We implore you on behalf of Christ, be reconciled to God (2 Cor. 5:20).
If there’s one relationship red-flag I wish I could get every person to memorize, it would be this: if someone seems too good to be true, he probably is. Evil people depend on masks of respectability, and will do everything they can to convince you they’re fine, upstanding folk just like you.
Someone who is hoping to lure you into the trunk of his car needs you to trust him that he’s a safe person. He’ll be the charming, nice-looking guy wearing a sling or hobbling on crutches, shyly asking if you’ll carry his books for him to his starving-student VW Bug. The scraggly-bearded, foul-smelling man sitting on the steps of your church after Mass is probably someone who just needs a shave, a shower, and a place to call home. Or, perhaps he’s St. Benedict Joseph Labre.
Someone who wants to separate you from your money in the name of God needs you to trust her that she knows the one and only way to heaven. She’ll be the spiritual cheerleader with the pretty face and thousand-dollar power suits telling you to send her hundred-dollar bills for her to pray over and bring down God’s blessings on you. It’s not likely to be the woman who gives away her own money to build schools and churches for marginalized people of color. That’s probably St. Katharine Drexel.
I think about this every time Catholic social-media influencers rhapsodize over Father He’s-So-Holy or Sister She-Lives-For-Jesus’-Sake. How are they so sure Father and Sister are Holy and Live For Jesus? Because they’re orthodox, by the standards of the influencers, and are willing to tell everyone who will listen (and many who won’t) why they’re going to hell unless they do whatever it is Father Holy and Sister Mary Jesus tell them to do.
If you page through the New Testament, or through a compilation of saints’ lives, what should leap out at you is how unholy the apostles and their followers have been ever since Jesus left for heaven. The apostles fought bitterly amongst themselves over whose mission project was nearest to the Lord’s heart and what the basics for baptism should be. And they’d been trotting after Jesus for three years. You’d think they could’ve picked up a few clues.
Then you go through the saints’ lives and find Augustine admitting to stealing fruit off the neighbor’s tree and keeping mistresses. Then there’s Olga of Kiev who brought down the hammer on the tribe who killed her husband. King Louis IX’s wife refused to testify in favor of his canonization and Sister Mary MacKillop was excommunicated for a while for refusing to obey a priest. (Good for her, by the way, and the Church eventually agreed she hadn’t done anything wrong—but, on paper, excommunication doesn’t look good on a saint’s resume.)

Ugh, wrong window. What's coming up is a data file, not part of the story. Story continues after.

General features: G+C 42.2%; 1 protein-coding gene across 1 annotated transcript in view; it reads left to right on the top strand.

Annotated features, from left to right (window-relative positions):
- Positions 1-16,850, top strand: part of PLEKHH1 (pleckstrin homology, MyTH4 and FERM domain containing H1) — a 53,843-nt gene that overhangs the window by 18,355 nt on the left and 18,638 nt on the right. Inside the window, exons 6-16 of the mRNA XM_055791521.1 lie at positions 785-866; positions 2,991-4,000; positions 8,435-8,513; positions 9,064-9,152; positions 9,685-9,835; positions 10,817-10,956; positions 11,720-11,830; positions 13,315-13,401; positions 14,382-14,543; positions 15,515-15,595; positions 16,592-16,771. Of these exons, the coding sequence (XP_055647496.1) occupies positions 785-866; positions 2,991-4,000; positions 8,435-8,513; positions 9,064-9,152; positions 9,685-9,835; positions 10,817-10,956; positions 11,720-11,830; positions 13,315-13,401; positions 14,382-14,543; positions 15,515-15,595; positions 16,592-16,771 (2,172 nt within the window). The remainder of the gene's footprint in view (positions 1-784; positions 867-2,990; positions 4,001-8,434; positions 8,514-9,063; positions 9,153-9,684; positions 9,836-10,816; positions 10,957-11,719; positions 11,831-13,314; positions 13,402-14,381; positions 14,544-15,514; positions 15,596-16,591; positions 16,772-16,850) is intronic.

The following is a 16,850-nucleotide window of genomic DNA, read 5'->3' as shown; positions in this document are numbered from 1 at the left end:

What makes a person a saint? Thomas Aquinas supposedly once told some admirers who wanted him to write out a treatise on the subject that the only thing necessary for sainthood was to “will it.” In other words, if you want to be with God in the end, choose him and he’ll choose you.
Paul was a bit more wordy on the subject in his letters. But if you need to boil down his advice to a sound bite, the money quote is from this week’s epistle to the Corinthians: “Be reconciled to God.”
When you fall, get up again and stumble on. Don’t worry about doing the heavy lifting. God’s already reconciled the world to himself by Jesus’ passion, death, and resurrection. He’s not counting up your sins, weighing them in scales, and clucking when you go over the legal limit. All that’s necessary is that you want forgiveness.
He’ll forgive you, Jesus promised. How many times, his disciples asked skeptically. Seventy times seven times. How can we possibly keep track of that? You can’t, Jesus essentially responded, and that’s the point.
Professional Apologist types—I know them well as I used to play one on the Internet—like to use this reading to stump for the sacrament of confession. Paul, being an apostle and everything, was telling everyone to go to confession to a priest with all his talk of “implore[ing] you on behalf of Christ” and being handed “the ministry of reconciliation” by Christ himself. And, snark aside, this is certainly a valid interpretation of the Scripture passage.
But this Scripture reading can also be read as a mission given to all of Christ’s followers. We’re all being tasked with comforting those who wonder if God wants them back in his life, with letting them know that God loves them, has already cleared the path for them when they’re ready to take it, and is inviting them home.
No matter what I’ve done, they might ask. No matter whether I have a whole lot of faith right now? Yes. If you have a mustard seed, Jesus said, it can grow from there. You just have to want to reconcile with God and he’ll do the rest.
But I’m not holy, they might say. I’m not perfect. Welcome to the club. The perfect may not make it to heaven anyway because they’re trusting in their own respectability to get past the pearly gates. Those who make it to heaven are those who allow themselves to be made perfect by opening themselves, warts and all, to reconciliation with God.
Michelle Arnold was a staff apologist for Catholic Answers, a Catholic apologetics apostolate in the Diocese of San Diego, California, from 2003–2020, answering questions from clients about the Catholic faith via phone, letter, email, and online platforms. She contributed essays to Catholic Answers’ online and print magazines, and wrote four booklets for the apostolate’s 20 Answers series. Her 20 Answers booklets were on Judaism, the New Age, witchcraft and the occult, and the Church’s liturgical year. Now a freelance writer, editor, and proofreader, Michelle Arnold has a blog at the Patheos Catholic channel. A portfolio of her published essays is available at Authory.